Divergent Invests in Shippable

In December of 2013, Divergent joined a seed round led by Founders CoOp in Shippable. Shippable helps teams ship software faster by giving them a virtual build, test, and deploy software platform. Shippable is part of a broad trend toward “DevOps”—integrating software development with data center operations and supporting rapid testing and deployment of software, often numerous times a day. Specifically, Shippable provides an easy to set up continuous integration services that can be linked quickly from github and other source code management systems. We are very impressed with the team’s technical capabilities and product vision. Shippable fits into our Cloud infrastructure theme. The product is already gaining significant traction among software developers. Kevin Ober is a board observer.

Trends Driving ShippableWide adoption of the internet and the cloud as a platform has revolutionized and accelerated many fields, no where is this more apparent than in software development. The rate of innovation of new languages, frameworks and tools continues to accelerate. This movement has already created great companies like GitHub, and Rally Software; and we believe the idea of continuous integration as a service fits naturally into that evolution, as well as the movement of the underlying infrastructure for software to be cloud based. The methodological change,  DevOps, is an outgrowth of software development methodologies adapting to the web and web based platforms. The beginning of the century began the movement of ‘Agile’ software development, characterized by approaches such as eXtreme, and Scrum; as an alternative to the waterfall model that dominated software development in the late 20th century.   A core practice that has evolved in agile, is the use of Continuous Integration.  Consistent with the underlying thinking in methodologies like eXtreme, which takes proven practices and accelerates them, the idea of continuous integration comes from the view that if frequent integrations and automated unit and integration testing is good, doing it more frequently can accelerate the delivery of software value to customers. Additionally, as we move from “packaged” software to software as a service, integrating test and development of software development with the operations of running the service makes sense as a strategy. We’ve long experienced the situation that as software teams scale to more developers, the need to automate the process of assembling software becomes important.   Continuous integration, and the shippable service, provide a “build team in the sky” that can enable teams to quickly and cost effectively build, test, and deploy software multiple time a day to their customers.   Before services like shippable, customers would need to deploy and manage their own servers using projects like Jenkins or their own home grown code to automate their builds.  Indeed, large projects at companies like Microsoft often have significant “build” teams that manage and deploy these services for the development teams.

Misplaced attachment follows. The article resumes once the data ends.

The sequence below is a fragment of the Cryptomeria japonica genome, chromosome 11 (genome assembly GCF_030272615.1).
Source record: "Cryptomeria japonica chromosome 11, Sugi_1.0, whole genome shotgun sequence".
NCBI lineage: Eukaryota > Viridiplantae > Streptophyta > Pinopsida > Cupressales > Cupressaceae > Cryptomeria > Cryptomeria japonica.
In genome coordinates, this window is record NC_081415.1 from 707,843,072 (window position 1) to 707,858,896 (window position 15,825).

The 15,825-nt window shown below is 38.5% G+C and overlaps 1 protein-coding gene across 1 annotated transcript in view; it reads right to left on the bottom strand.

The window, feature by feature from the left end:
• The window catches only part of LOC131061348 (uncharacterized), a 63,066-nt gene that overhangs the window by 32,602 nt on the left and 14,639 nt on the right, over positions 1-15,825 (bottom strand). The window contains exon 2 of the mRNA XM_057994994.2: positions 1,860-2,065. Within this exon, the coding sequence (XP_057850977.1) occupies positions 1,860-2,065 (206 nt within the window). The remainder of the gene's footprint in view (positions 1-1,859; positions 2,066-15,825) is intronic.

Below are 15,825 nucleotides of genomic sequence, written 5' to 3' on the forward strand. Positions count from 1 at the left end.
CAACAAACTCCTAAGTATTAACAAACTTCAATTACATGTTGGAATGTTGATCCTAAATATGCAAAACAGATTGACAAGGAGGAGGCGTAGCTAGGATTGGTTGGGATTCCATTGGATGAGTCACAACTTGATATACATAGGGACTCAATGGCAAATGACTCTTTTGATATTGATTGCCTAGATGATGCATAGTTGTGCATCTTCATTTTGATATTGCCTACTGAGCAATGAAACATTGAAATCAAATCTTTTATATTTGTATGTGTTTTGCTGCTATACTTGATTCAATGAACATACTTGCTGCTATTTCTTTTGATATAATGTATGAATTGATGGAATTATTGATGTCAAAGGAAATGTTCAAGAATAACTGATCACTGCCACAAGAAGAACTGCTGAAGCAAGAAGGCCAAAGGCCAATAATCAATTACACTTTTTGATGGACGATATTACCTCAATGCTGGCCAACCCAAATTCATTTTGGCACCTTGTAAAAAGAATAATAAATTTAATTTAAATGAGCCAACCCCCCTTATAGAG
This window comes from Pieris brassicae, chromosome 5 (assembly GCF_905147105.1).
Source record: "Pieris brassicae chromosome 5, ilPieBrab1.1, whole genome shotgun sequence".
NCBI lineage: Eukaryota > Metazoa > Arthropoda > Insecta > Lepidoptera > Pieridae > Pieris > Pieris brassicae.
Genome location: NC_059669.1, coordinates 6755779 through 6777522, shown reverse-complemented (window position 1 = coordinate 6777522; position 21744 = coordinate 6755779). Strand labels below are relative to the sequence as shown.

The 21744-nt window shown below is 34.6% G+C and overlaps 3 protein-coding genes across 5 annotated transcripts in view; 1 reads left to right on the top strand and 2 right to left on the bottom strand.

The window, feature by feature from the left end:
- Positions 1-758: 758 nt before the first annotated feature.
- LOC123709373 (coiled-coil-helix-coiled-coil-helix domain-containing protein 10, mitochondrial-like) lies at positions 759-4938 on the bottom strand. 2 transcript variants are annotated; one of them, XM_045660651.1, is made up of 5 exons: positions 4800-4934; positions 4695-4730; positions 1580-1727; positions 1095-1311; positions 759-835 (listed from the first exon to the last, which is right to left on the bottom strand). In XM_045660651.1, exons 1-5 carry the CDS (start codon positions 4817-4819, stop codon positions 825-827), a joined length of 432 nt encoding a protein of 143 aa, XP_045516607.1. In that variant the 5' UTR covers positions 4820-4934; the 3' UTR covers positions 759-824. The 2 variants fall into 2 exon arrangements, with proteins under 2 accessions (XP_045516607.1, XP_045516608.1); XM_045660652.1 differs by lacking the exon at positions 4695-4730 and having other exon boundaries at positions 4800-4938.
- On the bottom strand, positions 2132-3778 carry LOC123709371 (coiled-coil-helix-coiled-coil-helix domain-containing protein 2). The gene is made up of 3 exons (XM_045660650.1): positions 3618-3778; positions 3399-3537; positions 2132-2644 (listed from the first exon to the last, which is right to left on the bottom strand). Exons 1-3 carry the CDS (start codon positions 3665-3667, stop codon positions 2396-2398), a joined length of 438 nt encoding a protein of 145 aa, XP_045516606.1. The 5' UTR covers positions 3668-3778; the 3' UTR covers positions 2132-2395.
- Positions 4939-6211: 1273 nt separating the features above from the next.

In addition to harnessing these broad trends, shippable is taking advantage of specific technical innovations that differentiate the company and tie them to new factors in internet software development. In particular, shippable is implemented using an operating system level method of virtualization called containers, first implemented in Solaris and now spreading to many other Unix implementations especially through the docker project. Unlike traditional hypervisors, containers permit a greater density of independent user spaces running on single Unix implementation. This means teams get not only the ease of not having to deploy, maintain, and configure their own CI server, they also get better efficiency.

The team, who developed the company and product during TechStars Seattle, is led by Avi Cavale, impressed us with their passion, vision, and progress. Avi is an alum of Microsoft and IBM and his cofounder Manisha Sahasrabudhe is also a Microsoft alum.

The software is simple to use.   If you have a project in github, getting started with shippable is simply a mater of pointing the service at your repository.    it’s free to try; so give shippable a whirl.

Top

38 queries in 0.970235 seconds.